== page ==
(PRWEB) February 11, 2016 -- In a new paper published in the latest issue of Plastic and Reconstructive Surgery, Dallas plastic surgeon, Dr. Rod J. Rohrich, and colleagues, examine and underscore the importance of upper lateral cartilage in rhinoplasty surgery. Dr. Rohrich outlines recommendations for rhinoplasty surgeons when addressing this vital area.
The upper lateral cartilage in rhinoplasty, refers to a pair of triangular, sail shaped cartilage structures that provide support for approximately the middle third of the nose.
Dr. Rohrich points out that this element of rhinoplasty is often treated as being of secondary importance within the existing literature on rhinoplasty, but asserts that the importance of this structure has been historically understated. The paper makes note that, "Even minor alterations to the upper lateral cartilages subsequently affect projection, width, nasal dorsal shape, and tip rotation. Throughout the years, the importance of preserving the upper lateral cartilages has not been fully recognized, emphasized, or completely understood."
"This anatomical area, the upper lateral cartilage, is crucial for obtaining optimal outcomes in rhinoplasty," says Dr. Rohrich. "It's a unique area within nasal anatomy that significantly affects both the functional aspects of the nose, and the aesthetics of the final results."
In the paper, Dr. Rohrich offers detailed suggestions and best practices on how to approach the upper lateral cartilage for common types of rhinoplasty such as patients who have a nasal hump, or when performing nasal tip refinement. Surgical approaches vary wildly
"Aesthetically, this area has a tremendous influence on the dorsal lines and should be preserved whenever possible," says Dr. Rohrich. "It also directly affects the nasal tip, allowing for change in rotation, shortening, and refinement."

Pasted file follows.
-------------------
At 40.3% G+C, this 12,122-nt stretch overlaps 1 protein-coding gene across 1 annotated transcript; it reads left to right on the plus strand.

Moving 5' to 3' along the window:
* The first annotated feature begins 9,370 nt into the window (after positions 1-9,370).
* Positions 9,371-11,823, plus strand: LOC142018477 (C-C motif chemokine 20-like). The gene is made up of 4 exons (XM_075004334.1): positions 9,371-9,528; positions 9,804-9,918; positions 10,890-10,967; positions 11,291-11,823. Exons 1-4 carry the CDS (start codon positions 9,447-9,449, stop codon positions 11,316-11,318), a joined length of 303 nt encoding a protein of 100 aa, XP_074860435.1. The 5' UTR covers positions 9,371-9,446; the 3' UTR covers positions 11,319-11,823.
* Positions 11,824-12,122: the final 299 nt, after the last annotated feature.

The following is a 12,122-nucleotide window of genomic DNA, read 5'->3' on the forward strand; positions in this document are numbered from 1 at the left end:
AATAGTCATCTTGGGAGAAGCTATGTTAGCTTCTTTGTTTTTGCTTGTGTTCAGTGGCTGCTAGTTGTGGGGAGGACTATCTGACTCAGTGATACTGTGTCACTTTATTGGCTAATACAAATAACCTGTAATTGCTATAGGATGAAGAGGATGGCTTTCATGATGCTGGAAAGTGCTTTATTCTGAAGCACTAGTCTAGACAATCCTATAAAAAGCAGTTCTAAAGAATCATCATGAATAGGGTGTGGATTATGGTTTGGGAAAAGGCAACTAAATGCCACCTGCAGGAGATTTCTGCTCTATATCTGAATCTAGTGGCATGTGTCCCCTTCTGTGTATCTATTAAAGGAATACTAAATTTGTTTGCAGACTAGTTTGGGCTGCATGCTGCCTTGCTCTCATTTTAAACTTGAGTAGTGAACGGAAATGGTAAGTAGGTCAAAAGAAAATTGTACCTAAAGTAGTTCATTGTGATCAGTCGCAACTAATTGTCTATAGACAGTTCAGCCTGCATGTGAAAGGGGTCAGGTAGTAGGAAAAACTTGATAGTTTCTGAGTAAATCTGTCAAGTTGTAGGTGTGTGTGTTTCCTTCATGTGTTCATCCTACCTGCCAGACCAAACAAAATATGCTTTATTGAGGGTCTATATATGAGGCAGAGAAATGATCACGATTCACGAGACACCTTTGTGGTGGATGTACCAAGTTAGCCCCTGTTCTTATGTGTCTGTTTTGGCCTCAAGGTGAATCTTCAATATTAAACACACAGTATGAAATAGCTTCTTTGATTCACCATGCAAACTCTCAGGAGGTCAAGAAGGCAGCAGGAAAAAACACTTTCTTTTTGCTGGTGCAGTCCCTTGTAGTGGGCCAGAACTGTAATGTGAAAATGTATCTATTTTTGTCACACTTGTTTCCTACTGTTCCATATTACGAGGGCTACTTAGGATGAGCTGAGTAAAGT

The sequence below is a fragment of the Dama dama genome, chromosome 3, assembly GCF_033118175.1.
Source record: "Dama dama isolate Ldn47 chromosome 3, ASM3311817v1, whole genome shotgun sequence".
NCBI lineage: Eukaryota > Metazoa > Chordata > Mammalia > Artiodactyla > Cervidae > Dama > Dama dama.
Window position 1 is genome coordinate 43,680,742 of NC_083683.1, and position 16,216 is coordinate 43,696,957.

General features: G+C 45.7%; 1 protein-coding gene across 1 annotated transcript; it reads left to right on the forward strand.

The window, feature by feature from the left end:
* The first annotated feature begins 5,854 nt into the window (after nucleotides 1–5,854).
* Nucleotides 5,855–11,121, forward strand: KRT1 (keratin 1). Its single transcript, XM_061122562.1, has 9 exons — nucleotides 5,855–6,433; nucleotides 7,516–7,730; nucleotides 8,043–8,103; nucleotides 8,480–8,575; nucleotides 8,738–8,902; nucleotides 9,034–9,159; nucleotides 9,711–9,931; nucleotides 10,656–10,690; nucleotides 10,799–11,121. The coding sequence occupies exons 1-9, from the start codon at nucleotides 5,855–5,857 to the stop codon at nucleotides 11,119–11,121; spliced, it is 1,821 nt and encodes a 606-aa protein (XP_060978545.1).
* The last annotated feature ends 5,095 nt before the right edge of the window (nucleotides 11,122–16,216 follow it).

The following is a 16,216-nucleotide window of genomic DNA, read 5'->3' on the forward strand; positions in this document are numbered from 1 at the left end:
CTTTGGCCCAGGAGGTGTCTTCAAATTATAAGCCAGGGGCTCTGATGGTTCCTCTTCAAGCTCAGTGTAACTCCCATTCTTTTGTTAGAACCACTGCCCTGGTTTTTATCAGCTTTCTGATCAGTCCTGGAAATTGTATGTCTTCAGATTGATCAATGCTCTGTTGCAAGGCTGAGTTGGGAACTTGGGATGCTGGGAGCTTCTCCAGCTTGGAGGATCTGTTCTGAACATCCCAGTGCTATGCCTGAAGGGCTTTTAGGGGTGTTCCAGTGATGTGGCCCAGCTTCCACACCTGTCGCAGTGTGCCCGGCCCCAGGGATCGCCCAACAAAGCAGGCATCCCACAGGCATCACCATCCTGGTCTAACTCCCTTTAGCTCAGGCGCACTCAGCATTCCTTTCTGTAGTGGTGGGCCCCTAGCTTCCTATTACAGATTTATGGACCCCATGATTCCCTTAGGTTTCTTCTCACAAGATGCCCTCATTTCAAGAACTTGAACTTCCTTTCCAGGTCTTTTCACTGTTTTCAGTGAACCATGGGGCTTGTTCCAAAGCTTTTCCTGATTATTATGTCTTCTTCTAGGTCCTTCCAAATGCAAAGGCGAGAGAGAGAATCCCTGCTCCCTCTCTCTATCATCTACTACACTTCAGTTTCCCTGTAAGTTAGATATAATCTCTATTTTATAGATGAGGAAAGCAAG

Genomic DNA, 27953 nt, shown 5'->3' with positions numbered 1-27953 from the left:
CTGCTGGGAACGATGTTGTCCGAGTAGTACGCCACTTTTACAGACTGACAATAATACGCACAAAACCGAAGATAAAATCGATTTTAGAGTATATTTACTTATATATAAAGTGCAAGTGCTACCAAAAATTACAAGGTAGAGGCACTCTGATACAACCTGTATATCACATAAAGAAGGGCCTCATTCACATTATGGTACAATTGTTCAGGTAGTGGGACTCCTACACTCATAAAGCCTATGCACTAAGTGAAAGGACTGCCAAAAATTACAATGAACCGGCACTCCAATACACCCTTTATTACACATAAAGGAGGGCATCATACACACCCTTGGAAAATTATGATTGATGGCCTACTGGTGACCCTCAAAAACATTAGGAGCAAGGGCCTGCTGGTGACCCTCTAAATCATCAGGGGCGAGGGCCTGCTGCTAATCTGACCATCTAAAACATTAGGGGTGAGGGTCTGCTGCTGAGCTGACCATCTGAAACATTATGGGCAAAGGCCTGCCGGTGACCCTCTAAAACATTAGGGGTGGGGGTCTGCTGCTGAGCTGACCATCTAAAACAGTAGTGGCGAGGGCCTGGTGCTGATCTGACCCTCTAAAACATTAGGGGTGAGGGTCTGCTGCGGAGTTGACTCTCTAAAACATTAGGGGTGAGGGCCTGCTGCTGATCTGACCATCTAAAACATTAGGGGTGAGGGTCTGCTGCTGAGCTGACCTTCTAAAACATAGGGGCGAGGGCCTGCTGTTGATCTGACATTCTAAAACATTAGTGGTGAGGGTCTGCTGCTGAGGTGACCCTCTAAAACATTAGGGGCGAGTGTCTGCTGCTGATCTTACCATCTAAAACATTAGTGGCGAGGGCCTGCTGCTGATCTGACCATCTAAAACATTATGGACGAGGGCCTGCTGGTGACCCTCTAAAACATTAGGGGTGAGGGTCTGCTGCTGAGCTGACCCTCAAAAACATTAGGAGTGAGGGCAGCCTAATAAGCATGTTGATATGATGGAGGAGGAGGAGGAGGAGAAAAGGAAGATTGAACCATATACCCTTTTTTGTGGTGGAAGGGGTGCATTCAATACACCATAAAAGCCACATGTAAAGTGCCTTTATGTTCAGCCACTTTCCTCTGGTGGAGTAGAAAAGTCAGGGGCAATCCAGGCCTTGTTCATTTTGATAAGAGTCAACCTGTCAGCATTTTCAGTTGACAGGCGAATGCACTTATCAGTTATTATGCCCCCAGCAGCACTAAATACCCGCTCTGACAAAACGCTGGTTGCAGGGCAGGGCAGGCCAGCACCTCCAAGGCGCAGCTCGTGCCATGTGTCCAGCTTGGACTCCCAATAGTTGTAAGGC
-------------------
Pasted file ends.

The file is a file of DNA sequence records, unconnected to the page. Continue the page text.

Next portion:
About Rod J. Rohrich, M.D., F.A.C.S.
Dr. Rod J. Rohrich is a Distinguished Teaching Professor and Founding Chairman of the Department of Plastic Surgery at UT Southwestern Medical Center in Dallas, Texas. Dr. Rohrich graduated from Baylor College of Medicine with high honors, and completed his Plastic Surgery training at the University of Michigan Medical Center and fellowships at Massachusetts General Hospital/Harvard (hand/microsurgery) and Oxford University (pediatric plastic surgery). He is Chairman of the Dallas Rhinoplasty Symposium, Founding Chairman of the Dallas Cosmetic Symposium, President and Founding Member of the Alliance in Reconstructive Surgery, and a Founding Partner of the Dallas Plastic Surgery Institute. Dr. Rohrich has also served as president of the American Society of Plastic Surgeons, the largest organization of board certified plastic surgeons in the world. He repeatedly has been selected by his peers as one of America's best doctors, and twice has received one of his profession's highest honors, the Plastic Surgery Educational Foundation Distinguished Service Award, which recognizes his contributions to education in plastic surgery. Dr. Rohrich participates in and has led numerous associations and councils for the advancement of plastic and reconstructive surgery.
Department of Plastic Surgery, Rod J. Rohrich, http://drrohrich.com, +1 (214) 645-3119, [email protected]